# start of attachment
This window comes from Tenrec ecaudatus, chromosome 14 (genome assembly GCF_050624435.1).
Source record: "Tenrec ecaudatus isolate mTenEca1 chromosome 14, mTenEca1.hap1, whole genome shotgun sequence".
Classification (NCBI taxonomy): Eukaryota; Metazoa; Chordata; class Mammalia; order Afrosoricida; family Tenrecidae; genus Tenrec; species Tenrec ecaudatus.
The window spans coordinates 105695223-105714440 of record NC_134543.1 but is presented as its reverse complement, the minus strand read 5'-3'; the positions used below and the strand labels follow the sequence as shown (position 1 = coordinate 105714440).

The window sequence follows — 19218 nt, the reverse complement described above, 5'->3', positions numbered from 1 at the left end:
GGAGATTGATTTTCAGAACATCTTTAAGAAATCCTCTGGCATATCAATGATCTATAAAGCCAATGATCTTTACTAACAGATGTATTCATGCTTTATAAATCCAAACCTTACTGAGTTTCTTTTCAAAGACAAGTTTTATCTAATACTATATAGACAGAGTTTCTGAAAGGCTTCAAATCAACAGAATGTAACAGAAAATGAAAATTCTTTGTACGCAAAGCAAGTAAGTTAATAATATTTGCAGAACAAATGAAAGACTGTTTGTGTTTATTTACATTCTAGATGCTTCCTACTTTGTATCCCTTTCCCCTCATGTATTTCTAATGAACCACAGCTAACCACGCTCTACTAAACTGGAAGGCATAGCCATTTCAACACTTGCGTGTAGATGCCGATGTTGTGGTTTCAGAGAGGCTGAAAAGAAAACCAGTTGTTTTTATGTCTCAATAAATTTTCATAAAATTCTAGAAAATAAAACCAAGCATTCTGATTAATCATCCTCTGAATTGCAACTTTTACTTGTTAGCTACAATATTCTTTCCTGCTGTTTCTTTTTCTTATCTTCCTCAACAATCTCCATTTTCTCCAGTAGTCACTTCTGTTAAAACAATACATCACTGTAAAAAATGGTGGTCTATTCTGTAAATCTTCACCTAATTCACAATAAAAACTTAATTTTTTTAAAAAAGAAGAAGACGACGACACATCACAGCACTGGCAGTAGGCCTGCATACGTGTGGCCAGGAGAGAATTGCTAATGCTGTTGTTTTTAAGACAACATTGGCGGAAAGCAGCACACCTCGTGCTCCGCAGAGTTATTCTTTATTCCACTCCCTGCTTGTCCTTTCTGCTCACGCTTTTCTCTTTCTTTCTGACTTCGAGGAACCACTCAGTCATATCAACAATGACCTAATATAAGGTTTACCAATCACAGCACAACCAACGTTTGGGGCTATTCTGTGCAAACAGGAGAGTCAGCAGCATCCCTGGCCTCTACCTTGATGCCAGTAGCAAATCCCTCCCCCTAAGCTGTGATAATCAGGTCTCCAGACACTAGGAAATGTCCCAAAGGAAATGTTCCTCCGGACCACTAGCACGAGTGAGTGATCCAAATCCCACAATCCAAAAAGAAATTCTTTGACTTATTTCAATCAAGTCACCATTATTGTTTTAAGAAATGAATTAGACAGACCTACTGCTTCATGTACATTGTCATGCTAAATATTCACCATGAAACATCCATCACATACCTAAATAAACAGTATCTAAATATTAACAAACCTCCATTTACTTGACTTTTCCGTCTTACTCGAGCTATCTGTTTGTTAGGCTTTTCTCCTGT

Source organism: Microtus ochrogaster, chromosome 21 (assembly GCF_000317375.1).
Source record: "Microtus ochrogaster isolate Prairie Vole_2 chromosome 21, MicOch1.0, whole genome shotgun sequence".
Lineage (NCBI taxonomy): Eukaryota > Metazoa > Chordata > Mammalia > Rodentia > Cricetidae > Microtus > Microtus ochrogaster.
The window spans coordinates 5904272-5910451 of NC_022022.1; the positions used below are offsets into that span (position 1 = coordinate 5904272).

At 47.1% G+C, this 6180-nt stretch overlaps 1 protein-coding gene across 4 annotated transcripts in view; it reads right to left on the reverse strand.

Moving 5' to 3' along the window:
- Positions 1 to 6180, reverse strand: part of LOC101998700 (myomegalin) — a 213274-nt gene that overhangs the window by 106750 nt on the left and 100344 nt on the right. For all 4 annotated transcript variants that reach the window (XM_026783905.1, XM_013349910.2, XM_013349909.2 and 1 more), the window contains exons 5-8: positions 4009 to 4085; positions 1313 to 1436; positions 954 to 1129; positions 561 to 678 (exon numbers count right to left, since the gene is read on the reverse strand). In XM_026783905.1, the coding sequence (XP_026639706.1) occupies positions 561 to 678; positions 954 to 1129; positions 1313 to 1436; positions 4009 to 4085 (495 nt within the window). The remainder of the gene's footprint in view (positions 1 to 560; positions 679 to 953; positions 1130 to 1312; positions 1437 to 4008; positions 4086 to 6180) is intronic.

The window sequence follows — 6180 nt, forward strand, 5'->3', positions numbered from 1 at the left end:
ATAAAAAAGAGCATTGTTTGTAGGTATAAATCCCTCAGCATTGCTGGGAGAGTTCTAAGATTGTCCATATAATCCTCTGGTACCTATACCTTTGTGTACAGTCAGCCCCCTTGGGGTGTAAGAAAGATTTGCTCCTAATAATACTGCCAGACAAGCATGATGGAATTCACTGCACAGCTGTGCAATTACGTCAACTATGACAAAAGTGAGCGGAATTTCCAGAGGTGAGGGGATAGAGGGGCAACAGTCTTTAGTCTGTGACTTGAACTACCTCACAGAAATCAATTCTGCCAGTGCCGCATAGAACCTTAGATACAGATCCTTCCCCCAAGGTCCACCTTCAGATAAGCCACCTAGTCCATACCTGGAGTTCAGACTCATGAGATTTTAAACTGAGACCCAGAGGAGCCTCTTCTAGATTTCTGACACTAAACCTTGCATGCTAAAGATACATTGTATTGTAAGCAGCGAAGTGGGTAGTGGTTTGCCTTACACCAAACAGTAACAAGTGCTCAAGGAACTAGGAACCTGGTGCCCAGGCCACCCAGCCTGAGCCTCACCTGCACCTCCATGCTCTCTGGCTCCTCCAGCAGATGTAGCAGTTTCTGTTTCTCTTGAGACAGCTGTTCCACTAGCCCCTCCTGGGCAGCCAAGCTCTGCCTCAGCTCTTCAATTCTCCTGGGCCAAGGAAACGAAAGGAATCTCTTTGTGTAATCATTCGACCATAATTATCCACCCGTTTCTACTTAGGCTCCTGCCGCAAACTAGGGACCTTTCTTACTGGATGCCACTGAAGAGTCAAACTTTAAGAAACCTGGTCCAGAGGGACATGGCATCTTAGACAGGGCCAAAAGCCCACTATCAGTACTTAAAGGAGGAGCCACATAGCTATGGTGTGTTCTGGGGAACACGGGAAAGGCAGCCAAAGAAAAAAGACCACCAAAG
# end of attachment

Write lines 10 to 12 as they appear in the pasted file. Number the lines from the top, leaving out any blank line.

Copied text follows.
The window spans coordinates 5904272-5910451 of NC_022022.1; the positions used below are offsets into that span (position 1 = coordinate 5904272).

At 47.1% G+C, this 6180-nt stretch overlaps 1 protein-coding gene across 4 annotated transcripts in view; it reads right to left on the reverse strand.

Moving 5' to 3' along the window: